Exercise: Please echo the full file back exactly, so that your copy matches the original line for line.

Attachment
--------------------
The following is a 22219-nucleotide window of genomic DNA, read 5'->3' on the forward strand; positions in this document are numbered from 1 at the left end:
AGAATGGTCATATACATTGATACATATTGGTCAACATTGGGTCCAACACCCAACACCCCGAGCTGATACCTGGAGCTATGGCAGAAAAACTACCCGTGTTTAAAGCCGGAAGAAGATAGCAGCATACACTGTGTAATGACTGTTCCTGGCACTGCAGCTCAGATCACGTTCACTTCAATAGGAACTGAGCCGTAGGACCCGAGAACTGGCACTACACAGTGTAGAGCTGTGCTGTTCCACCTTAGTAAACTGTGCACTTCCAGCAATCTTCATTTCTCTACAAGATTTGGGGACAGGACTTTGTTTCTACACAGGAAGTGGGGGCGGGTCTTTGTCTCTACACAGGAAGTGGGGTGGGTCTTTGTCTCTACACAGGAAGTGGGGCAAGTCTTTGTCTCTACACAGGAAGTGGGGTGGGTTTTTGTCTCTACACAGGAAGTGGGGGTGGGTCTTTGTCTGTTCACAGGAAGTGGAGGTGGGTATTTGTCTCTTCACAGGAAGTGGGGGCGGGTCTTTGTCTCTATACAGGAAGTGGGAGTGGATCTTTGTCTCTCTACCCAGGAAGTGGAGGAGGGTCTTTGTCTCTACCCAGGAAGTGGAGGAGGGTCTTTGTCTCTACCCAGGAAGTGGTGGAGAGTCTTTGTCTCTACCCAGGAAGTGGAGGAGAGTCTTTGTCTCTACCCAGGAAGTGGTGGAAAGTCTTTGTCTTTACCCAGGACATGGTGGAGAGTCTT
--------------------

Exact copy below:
The following is a 22219-nucleotide window of genomic DNA, read 5'->3' on the forward strand; positions in this document are numbered from 1 at the left end:
AGAATGGTCATATACATTGATACATATTGGTCAACATTGGGTCCAACACCCAACACCCCGAGCTGATACCTGGAGCTATGGCAGAAAAACTACCCGTGTTTAAAGCCGGAAGAAGATAGCAGCATACACTGTGTAATGACTGTTCCTGGCACTGCAGCTCAGATCACGTTCACTTCAATAGGAACTGAGCCGTAGGACCCGAGAACTGGCACTACACAGTGTAGAGCTGTGCTGTTCCACCTTAGTAAACTGTGCACTTCCAGCAATCTTCATTTCTCTACAAGATTTGGGGACAGGACTTTGTTTCTACACAGGAAGTGGGGGCGGGTCTTTGTCTCTACACAGGAAGTGGGGTGGGTCTTTGTCTCTACACAGGAAGTGGGGCAAGTCTTTGTCTCTACACAGGAAGTGGGGTGGGTTTTTGTCTCTACACAGGAAGTGGGGGTGGGTCTTTGTCTGTTCACAGGAAGTGGAGGTGGGTATTTGTCTCTTCACAGGAAGTGGGGGCGGGTCTTTGTCTCTATACAGGAAGTGGGAGTGGATCTTTGTCTCTCTACCCAGGAAGTGGAGGAGGGTCTTTGTCTCTACCCAGGAAGTGGAGGAGGGTCTTTGTCTCTACCCAGGAAGTGGTGGAGAGTCTTTGTCTCTACCCAGGAAGTGGAGGAGAGTCTTTGTCTCTACCCAGGAAGTGGTGGAAAGTCTTTGTCTTTACCCAGGACATGGTGGAGAGTCTT